We next analyzed GIST882 cells in which LIN52 or DYRK1A have been depleted by siRNA (Fig. 4C). Flow cytometry showed a cell-cycle arrest in G2–M in LIN52-depleted GIST cells (Fig 4D). However, when LIN52-depleted cells were treated with imatinib, we found a statistically significant, 19.5-fold increase of apoptosis from 2.64% in DMSO-treated, LIN52-depleted cells to 37.51% in imatinib-treated, LIN52-depleted GIST cells (Fig. 4D and E; P < 0.0001).

We then tested whether interference with DYRK1A can also modulate GIST cell apoptosis in response to imatinib. Because DYRK1A is a protein kinase, it is possible to inhibit its activity with pharmacologic agents such as harmine. Harmine is a β-carboline alkaloid with ATP-competitive activity toward DYRK1A (32). We treated GIST882 cells with harmine and found an enhanced cell death in combination with imatinib when compared with imatinib as a single agent (Fig. 5A and B). The abrogation of imatinib-induced quiescence by harmine is shown by the reduction of p130 protein expression levels (Fig. 5A). We next used siRNA to knockdown DYRK1A expression and found an induction of apoptosis in DYRK1A-depleted GIST cells (Fig. 5C). When DYRK1A-depleted cells were treated with imatinib, a statistically significant, 24-fold increase of apoptosis was detected (Fig. 5C and D; *, P < 0.0001).

Figure 5.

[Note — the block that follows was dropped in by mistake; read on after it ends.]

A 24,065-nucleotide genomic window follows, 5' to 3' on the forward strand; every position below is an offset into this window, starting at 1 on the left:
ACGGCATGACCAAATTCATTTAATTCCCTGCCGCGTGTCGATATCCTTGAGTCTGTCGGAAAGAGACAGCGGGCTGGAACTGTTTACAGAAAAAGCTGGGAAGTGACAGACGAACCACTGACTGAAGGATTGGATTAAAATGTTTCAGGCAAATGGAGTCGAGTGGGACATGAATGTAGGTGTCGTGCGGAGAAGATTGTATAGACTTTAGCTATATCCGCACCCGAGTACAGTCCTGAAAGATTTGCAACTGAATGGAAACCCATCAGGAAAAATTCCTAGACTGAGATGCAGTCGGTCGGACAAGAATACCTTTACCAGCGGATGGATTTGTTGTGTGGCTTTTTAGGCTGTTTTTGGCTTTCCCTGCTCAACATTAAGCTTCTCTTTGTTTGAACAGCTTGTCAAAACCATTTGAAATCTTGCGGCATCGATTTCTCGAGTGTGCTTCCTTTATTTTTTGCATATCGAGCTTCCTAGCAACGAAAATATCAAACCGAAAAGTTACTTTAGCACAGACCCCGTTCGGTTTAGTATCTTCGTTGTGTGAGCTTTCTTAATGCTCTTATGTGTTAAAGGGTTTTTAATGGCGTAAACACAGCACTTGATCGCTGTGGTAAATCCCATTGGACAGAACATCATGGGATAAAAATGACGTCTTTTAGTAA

Inhibition of DYRK1A enhances imatinib-induced GIST cell apoptosis. A, immunoblot analysis of GIST882 cells for markers of apoptosis (PARP cleavage, cleaved caspase 3) and quiescence (p130) after treatment with DMSO, imatinib, or the DYRK1A inhibitor harmine alone or in combination for 48 hours. Actin shows equal protein loading. Note the significant increase of cleaved caspase 3 in cells treated with harmine in combination with imatinib. B, DAPI stain to morphologically detect apoptotic cells after treatment with DMSO, imatinib (IM), or the DYRK1A inhibitor harmine (HA) alone or in combination for 48 hours (left). Quantification of the percentage of apoptotic cells (right). C, immunoblot analysis of GIST882 cells transiently transfected with control siRNA or siRNA targeting DYRK1A and further treated with DMSO or imatinib (IM) for 48 hours. Actin shows equal protein loading. Note the enhanced cleavage of caspase 3 in DYRK1A-depleted and imatinib-treated GIST cells. D, representative flow cytometry histograms illustrating the cell-cycle distribution of GIST882 cells transfected with control siRNA or siRNAs targeting DYRK1A. Twenty-four hours posttransfection, the cells were treated with DMSO (left) or imatinib (right) for another 48 hours. Experiments were conducted in quadruplicate and at least 100,000 cells were counted per experiment. Note the enhanced apoptosis in DYRK1A-depleted and imatinib-treated cells (arrow). Bottom, quantification of cell-cycle distribution.